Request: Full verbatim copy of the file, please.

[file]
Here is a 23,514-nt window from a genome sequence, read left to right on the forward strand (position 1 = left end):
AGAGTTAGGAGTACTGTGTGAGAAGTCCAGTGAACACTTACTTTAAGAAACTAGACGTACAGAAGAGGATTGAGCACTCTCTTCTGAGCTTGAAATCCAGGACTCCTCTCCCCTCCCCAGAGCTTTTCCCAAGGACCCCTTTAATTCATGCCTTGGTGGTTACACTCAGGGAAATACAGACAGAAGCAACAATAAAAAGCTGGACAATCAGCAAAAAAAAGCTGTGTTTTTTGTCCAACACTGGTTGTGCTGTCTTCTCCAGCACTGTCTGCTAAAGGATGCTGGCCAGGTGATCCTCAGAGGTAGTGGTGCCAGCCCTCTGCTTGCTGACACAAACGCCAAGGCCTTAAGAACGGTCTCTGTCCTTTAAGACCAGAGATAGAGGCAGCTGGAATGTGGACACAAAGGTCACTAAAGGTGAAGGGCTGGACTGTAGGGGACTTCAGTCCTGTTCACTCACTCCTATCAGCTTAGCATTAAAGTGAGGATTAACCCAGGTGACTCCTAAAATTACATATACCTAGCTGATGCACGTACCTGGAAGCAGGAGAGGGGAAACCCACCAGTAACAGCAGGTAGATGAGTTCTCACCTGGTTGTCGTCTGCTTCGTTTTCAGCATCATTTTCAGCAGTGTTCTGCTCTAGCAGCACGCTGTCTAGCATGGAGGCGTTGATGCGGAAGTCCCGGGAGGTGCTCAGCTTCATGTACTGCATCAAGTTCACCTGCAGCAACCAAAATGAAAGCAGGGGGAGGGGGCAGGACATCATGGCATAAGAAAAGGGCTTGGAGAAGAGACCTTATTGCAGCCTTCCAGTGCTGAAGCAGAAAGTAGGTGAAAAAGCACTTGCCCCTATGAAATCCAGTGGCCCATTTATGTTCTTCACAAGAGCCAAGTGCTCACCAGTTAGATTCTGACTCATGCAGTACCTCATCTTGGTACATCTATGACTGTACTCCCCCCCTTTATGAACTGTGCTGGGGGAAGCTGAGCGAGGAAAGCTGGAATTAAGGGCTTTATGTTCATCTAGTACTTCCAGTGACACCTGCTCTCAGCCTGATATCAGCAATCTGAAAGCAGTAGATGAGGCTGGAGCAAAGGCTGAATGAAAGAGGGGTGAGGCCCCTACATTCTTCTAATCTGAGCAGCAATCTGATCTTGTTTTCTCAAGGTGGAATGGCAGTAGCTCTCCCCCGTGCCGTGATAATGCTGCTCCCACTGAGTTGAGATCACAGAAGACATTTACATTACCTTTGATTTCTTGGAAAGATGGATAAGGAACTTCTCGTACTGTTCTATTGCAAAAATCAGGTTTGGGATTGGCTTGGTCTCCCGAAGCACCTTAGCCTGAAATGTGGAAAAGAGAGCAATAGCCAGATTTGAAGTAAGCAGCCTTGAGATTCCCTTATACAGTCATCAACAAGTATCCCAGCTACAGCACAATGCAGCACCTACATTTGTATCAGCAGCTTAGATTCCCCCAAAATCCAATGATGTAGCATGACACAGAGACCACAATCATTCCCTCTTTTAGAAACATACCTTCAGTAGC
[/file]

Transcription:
Here is a 23,514-nt window from a genome sequence, read left to right on the forward strand (position 1 = left end):
AGAGTTAGGAGTACTGTGTGAGAAGTCCAGTGAACACTTACTTTAAGAAACTAGACGTACAGAAGAGGATTGAGCACTCTCTTCTGAGCTTGAAATCCAGGACTCCTCTCCCCTCCCCAGAGCTTTTCCCAAGGACCCCTTTAATTCATGCCTTGGTGGTTACACTCAGGGAAATACAGACAGAAGCAACAATAAAAAGCTGGACAATCAGCAAAAAAAAGCTGTGTTTTTTGTCCAACACTGGTTGTGCTGTCTTCTCCAGCACTGTCTGCTAAAGGATGCTGGCCAGGTGATCCTCAGAGGTAGTGGTGCCAGCCCTCTGCTTGCTGACACAAACGCCAAGGCCTTAAGAACGGTCTCTGTCCTTTAAGACCAGAGATAGAGGCAGCTGGAATGTGGACACAAAGGTCACTAAAGGTGAAGGGCTGGACTGTAGGGGACTTCAGTCCTGTTCACTCACTCCTATCAGCTTAGCATTAAAGTGAGGATTAACCCAGGTGACTCCTAAAATTACATATACCTAGCTGATGCACGTACCTGGAAGCAGGAGAGGGGAAACCCACCAGTAACAGCAGGTAGATGAGTTCTCACCTGGTTGTCGTCTGCTTCGTTTTCAGCATCATTTTCAGCAGTGTTCTGCTCTAGCAGCACGCTGTCTAGCATGGAGGCGTTGATGCGGAAGTCCCGGGAGGTGCTCAGCTTCATGTACTGCATCAAGTTCACCTGCAGCAACCAAAATGAAAGCAGGGGGAGGGGGCAGGACATCATGGCATAAGAAAAGGGCTTGGAGAAGAGACCTTATTGCAGCCTTCCAGTGCTGAAGCAGAAAGTAGGTGAAAAAGCACTTGCCCCTATGAAATCCAGTGGCCCATTTATGTTCTTCACAAGAGCCAAGTGCTCACCAGTTAGATTCTGACTCATGCAGTACCTCATCTTGGTACATCTATGACTGTACTCCCCCCCTTTATGAACTGTGCTGGGGGAAGCTGAGCGAGGAAAGCTGGAATTAAGGGCTTTATGTTCATCTAGTACTTCCAGTGACACCTGCTCTCAGCCTGATATCAGCAATCTGAAAGCAGTAGATGAGGCTGGAGCAAAGGCTGAATGAAAGAGGGGTGAGGCCCCTACATTCTTCTAATCTGAGCAGCAATCTGATCTTGTTTTCTCAAGGTGGAATGGCAGTAGCTCTCCCCCGTGCCGTGATAATGCTGCTCCCACTGAGTTGAGATCACAGAAGACATTTACATTACCTTTGATTTCTTGGAAAGATGGATAAGGAACTTCTCGTACTGTTCTATTGCAAAAATCAGGTTTGGGATTGGCTTGGTCTCCCGAAGCACCTTAGCCTGAAATGTGGAAAAGAGAGCAATAGCCAGATTTGAAGTAAGCAGCCTTGAGATTCCCTTATACAGTCATCAACAAGTATCCCAGCTACAGCACAATGCAGCACCTACATTTGTATCAGCAGCTTAGATTCCCCCAAAATCCAATGATGTAGCATGACACAGAGACCACAATCATTCCCTCTTTTAGAAACATACCTTCAGTAGC